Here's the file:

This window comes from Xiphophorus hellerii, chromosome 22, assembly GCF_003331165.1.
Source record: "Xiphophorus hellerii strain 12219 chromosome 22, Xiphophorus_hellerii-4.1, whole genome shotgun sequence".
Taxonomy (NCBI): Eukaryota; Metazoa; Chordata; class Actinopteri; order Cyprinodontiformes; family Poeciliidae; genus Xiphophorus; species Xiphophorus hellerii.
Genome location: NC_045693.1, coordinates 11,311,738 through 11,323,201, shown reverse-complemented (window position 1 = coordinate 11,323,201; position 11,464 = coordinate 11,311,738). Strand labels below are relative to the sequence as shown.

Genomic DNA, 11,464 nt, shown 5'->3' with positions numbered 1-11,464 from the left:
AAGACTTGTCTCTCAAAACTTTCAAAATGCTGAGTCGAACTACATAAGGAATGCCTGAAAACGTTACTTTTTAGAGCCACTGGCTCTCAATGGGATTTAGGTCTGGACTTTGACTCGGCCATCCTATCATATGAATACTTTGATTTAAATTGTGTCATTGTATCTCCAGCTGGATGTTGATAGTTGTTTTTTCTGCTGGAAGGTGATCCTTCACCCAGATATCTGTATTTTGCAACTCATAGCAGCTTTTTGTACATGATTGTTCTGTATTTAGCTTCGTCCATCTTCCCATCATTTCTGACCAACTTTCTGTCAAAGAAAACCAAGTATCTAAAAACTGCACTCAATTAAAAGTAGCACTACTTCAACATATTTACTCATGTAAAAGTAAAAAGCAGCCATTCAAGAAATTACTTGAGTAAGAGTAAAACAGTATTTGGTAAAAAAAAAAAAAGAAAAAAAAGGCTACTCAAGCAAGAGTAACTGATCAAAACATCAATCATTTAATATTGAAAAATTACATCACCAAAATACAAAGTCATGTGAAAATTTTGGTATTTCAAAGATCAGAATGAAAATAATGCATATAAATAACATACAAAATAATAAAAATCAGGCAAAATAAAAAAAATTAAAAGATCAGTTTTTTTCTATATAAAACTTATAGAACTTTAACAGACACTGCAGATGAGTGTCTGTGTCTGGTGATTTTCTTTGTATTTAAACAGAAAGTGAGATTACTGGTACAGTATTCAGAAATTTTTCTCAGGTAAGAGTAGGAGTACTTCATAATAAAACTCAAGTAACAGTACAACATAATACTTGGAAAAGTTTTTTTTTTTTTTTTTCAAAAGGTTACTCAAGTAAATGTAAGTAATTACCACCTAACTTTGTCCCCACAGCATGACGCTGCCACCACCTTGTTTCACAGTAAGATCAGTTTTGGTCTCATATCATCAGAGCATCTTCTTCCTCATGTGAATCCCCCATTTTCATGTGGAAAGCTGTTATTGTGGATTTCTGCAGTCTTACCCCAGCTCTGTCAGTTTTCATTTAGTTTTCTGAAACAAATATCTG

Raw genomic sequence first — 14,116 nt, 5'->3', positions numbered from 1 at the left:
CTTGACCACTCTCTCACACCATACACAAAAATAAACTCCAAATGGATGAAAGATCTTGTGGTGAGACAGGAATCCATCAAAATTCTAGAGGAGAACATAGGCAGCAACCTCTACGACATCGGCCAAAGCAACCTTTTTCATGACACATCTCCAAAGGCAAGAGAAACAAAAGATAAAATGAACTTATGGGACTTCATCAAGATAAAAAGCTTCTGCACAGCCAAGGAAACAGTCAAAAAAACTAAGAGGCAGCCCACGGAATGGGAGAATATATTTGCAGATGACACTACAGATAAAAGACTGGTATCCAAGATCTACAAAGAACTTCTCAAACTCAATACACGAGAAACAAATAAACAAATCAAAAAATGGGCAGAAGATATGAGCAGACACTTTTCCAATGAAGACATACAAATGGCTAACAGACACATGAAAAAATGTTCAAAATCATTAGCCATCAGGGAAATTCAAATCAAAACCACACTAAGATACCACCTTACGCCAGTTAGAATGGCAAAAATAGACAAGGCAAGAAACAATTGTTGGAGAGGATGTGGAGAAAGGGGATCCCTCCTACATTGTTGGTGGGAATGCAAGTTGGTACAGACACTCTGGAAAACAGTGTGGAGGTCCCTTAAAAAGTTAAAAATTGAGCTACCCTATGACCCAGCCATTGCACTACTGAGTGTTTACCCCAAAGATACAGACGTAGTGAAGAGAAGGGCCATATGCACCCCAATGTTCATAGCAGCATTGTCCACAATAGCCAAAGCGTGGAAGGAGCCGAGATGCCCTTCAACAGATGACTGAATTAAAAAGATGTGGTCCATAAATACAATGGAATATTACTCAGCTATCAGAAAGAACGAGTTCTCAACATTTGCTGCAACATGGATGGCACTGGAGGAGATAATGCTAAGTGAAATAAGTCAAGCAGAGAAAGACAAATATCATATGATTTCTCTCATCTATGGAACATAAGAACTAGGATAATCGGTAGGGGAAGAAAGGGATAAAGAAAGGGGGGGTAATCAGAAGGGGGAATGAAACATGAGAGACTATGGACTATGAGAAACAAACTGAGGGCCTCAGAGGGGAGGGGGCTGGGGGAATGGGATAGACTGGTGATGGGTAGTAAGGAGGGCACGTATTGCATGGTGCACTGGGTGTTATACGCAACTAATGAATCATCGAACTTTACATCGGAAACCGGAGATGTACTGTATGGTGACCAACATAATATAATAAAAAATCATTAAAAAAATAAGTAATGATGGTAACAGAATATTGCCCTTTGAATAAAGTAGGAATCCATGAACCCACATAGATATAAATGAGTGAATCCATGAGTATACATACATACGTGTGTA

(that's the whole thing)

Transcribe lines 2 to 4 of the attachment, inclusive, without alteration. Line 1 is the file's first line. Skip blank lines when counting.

Source record: "Xiphophorus hellerii strain 12219 chromosome 22, Xiphophorus_hellerii-4.1, whole genome shotgun sequence".
Taxonomy (NCBI): Eukaryota; Metazoa; Chordata; class Actinopteri; order Cyprinodontiformes; family Poeciliidae; genus Xiphophorus; species Xiphophorus hellerii.
Genome location: NC_045693.1, coordinates 11,311,738 through 11,323,201, shown reverse-complemented (window position 1 = coordinate 11,323,201; position 11,464 = coordinate 11,311,738). Strand labels below are relative to the sequence as shown.